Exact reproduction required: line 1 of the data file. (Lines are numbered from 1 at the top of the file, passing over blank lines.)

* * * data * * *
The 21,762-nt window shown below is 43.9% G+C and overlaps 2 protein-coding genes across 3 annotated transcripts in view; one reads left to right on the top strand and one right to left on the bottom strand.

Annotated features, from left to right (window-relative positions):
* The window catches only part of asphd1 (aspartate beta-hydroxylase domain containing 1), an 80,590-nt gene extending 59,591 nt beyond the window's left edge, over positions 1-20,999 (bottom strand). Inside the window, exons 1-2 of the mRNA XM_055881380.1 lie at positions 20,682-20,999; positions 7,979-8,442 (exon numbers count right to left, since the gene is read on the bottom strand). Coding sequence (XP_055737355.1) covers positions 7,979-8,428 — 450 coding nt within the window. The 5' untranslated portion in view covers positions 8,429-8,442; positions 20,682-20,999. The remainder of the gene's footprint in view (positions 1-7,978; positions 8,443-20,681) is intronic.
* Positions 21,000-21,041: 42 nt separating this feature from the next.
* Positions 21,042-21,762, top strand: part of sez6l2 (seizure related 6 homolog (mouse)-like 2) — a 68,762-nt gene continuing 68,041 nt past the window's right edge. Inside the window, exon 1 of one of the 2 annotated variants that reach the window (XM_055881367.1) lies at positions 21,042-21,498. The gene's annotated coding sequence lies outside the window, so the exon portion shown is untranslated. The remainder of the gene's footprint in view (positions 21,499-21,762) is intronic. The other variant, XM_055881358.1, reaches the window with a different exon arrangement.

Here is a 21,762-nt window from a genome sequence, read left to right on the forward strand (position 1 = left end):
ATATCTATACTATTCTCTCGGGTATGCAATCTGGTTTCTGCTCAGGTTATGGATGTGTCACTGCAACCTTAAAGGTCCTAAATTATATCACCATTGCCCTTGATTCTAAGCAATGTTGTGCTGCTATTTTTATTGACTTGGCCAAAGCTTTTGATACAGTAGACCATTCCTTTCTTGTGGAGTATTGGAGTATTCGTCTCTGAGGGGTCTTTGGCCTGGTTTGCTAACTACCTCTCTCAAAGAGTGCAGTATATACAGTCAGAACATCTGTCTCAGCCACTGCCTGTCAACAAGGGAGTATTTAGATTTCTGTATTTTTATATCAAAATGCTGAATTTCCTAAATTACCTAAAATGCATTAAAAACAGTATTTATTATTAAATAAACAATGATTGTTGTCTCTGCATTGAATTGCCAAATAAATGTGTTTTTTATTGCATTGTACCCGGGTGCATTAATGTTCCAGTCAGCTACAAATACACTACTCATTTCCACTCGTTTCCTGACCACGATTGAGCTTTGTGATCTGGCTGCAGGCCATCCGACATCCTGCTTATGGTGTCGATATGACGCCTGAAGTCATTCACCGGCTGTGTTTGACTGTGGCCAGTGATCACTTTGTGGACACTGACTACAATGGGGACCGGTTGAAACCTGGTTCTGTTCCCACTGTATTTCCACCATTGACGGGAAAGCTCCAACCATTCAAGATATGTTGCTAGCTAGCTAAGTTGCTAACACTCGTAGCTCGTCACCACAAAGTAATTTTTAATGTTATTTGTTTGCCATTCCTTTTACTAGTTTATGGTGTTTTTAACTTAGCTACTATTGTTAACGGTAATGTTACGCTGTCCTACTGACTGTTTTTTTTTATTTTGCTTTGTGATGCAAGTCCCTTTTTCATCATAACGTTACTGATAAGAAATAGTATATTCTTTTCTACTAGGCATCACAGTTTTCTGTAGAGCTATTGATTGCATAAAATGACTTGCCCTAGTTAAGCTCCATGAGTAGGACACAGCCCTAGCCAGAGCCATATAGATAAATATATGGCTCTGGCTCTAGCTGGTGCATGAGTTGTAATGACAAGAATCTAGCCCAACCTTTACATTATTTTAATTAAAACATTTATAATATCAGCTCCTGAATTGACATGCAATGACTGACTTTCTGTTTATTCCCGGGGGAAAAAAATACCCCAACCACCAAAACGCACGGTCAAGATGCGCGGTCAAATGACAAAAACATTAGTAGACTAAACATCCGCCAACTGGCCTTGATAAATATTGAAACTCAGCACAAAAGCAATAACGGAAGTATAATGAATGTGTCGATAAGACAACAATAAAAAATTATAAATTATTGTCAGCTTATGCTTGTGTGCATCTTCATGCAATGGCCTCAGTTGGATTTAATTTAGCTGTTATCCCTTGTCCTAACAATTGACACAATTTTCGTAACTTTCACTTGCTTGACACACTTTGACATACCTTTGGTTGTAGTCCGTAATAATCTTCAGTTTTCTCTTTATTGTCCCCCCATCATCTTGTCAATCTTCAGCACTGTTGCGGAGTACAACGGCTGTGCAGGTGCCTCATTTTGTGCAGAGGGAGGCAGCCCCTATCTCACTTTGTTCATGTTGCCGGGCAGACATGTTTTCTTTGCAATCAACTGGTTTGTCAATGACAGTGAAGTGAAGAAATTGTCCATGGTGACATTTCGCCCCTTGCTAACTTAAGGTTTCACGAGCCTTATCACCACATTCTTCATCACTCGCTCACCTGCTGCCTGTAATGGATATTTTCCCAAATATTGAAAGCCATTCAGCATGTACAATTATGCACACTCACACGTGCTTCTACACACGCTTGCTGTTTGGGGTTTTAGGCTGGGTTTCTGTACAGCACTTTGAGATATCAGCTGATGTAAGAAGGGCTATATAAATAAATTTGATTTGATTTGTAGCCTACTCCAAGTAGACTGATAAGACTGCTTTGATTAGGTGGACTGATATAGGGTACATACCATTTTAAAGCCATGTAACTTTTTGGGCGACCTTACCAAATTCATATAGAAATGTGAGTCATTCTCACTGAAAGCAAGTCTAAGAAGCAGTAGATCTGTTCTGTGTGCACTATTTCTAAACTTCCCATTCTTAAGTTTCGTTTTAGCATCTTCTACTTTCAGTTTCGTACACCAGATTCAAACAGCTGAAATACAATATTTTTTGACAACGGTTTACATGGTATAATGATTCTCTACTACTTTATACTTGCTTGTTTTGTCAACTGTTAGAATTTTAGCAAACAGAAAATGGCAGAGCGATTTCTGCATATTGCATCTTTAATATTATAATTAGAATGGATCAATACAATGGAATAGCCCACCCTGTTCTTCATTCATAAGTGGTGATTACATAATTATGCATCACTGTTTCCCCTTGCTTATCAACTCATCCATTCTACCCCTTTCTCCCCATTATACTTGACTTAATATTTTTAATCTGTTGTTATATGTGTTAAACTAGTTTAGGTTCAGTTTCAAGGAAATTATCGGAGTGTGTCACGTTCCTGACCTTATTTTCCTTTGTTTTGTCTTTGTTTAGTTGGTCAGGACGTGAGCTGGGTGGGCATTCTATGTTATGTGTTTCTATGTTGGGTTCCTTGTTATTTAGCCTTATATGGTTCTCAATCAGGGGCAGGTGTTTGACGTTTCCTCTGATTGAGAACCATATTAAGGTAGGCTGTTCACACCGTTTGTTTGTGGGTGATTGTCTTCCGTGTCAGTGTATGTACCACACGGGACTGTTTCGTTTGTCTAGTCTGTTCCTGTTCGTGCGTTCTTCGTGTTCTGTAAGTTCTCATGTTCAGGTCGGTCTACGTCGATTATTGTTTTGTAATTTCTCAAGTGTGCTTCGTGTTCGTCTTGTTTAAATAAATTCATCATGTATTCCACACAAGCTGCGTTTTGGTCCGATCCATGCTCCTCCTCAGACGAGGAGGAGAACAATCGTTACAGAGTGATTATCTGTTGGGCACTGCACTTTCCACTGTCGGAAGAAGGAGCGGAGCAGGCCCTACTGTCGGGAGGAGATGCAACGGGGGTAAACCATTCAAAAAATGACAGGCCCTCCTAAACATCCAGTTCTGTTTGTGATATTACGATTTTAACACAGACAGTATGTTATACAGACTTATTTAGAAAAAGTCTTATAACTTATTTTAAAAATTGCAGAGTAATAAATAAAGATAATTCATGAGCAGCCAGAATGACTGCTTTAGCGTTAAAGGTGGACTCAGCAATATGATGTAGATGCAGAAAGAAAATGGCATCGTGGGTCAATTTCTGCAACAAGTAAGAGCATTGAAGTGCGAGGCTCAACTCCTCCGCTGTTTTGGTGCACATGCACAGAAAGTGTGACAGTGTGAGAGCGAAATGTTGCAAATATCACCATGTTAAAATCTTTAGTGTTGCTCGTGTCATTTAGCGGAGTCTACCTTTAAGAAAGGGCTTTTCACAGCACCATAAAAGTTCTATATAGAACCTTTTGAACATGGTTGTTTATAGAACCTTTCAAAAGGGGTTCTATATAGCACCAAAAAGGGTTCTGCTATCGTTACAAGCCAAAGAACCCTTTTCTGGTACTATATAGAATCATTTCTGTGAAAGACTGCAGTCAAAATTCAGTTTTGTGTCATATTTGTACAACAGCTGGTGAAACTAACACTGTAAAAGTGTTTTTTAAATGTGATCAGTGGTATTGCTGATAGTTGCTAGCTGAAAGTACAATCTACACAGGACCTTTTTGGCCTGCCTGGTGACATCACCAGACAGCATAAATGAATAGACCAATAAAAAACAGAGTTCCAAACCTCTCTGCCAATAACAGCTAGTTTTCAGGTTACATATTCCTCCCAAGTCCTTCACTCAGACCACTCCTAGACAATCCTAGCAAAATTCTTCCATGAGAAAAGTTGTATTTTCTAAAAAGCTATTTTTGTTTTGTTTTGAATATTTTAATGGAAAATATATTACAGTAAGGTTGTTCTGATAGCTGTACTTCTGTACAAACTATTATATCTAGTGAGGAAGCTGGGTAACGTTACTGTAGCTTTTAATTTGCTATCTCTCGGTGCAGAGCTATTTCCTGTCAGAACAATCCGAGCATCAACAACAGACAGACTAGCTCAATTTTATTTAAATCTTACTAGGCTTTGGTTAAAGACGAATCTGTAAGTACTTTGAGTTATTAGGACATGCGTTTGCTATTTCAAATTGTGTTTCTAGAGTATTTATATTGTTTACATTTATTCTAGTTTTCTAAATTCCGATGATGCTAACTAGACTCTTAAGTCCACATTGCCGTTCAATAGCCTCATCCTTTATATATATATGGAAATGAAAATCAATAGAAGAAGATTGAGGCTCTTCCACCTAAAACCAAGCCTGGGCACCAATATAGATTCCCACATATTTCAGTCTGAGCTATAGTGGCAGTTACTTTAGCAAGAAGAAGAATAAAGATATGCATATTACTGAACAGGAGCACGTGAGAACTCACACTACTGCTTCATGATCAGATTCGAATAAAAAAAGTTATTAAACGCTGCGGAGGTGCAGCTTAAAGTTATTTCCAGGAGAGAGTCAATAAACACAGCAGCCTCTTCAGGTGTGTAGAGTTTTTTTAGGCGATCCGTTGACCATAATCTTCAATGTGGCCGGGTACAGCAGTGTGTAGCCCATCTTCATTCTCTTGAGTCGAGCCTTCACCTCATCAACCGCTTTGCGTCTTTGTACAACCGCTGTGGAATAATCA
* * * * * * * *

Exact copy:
The 21,762-nt window shown below is 43.9% G+C and overlaps 2 protein-coding genes across 3 annotated transcripts in view; one reads left to right on the top strand and one right to left on the bottom strand.